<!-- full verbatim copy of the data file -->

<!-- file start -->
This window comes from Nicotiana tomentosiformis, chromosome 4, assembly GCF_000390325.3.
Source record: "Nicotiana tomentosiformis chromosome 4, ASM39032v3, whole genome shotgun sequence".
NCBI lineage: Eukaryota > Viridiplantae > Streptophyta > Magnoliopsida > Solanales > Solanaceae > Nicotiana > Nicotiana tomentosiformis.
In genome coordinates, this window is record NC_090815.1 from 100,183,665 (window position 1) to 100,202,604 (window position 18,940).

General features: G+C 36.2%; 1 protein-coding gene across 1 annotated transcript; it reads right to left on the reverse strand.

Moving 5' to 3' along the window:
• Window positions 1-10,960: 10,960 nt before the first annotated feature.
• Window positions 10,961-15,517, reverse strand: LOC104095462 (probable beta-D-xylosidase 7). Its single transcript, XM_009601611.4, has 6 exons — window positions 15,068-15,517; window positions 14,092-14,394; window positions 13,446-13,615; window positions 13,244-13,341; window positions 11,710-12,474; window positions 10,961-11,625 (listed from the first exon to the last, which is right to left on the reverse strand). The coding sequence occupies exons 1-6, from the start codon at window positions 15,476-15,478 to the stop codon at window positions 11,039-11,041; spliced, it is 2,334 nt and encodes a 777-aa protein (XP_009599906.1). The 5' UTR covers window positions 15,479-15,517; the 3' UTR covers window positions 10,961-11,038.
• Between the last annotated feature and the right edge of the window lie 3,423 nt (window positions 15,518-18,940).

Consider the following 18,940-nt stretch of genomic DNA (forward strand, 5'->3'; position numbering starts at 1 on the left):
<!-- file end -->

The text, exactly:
This window comes from Nicotiana tomentosiformis, chromosome 4, assembly GCF_000390325.3.
Source record: "Nicotiana tomentosiformis chromosome 4, ASM39032v3, whole genome shotgun sequence".
NCBI lineage: Eukaryota > Viridiplantae > Streptophyta > Magnoliopsida > Solanales > Solanaceae > Nicotiana > Nicotiana tomentosiformis.
In genome coordinates, this window is record NC_090815.1 from 100,183,665 (window position 1) to 100,202,604 (window position 18,940).

General features: G+C 36.2%; 1 protein-coding gene across 1 annotated transcript; it reads right to left on the reverse strand.

Moving 5' to 3' along the window:
• Window positions 1-10,960: 10,960 nt before the first annotated feature.
• Window positions 10,961-15,517, reverse strand: LOC104095462 (probable beta-D-xylosidase 7). Its single transcript, XM_009601611.4, has 6 exons — window positions 15,068-15,517; window positions 14,092-14,394; window positions 13,446-13,615; window positions 13,244-13,341; window positions 11,710-12,474; window positions 10,961-11,625 (listed from the first exon to the last, which is right to left on the reverse strand). The coding sequence occupies exons 1-6, from the start codon at window positions 15,476-15,478 to the stop codon at window positions 11,039-11,041; spliced, it is 2,334 nt and encodes a 777-aa protein (XP_009599906.1). The 5' UTR covers window positions 15,479-15,517; the 3' UTR covers window positions 10,961-11,038.
• Between the last annotated feature and the right edge of the window lie 3,423 nt (window positions 15,518-18,940).

Consider the following 18,940-nt stretch of genomic DNA (forward strand, 5'->3'; position numbering starts at 1 on the left):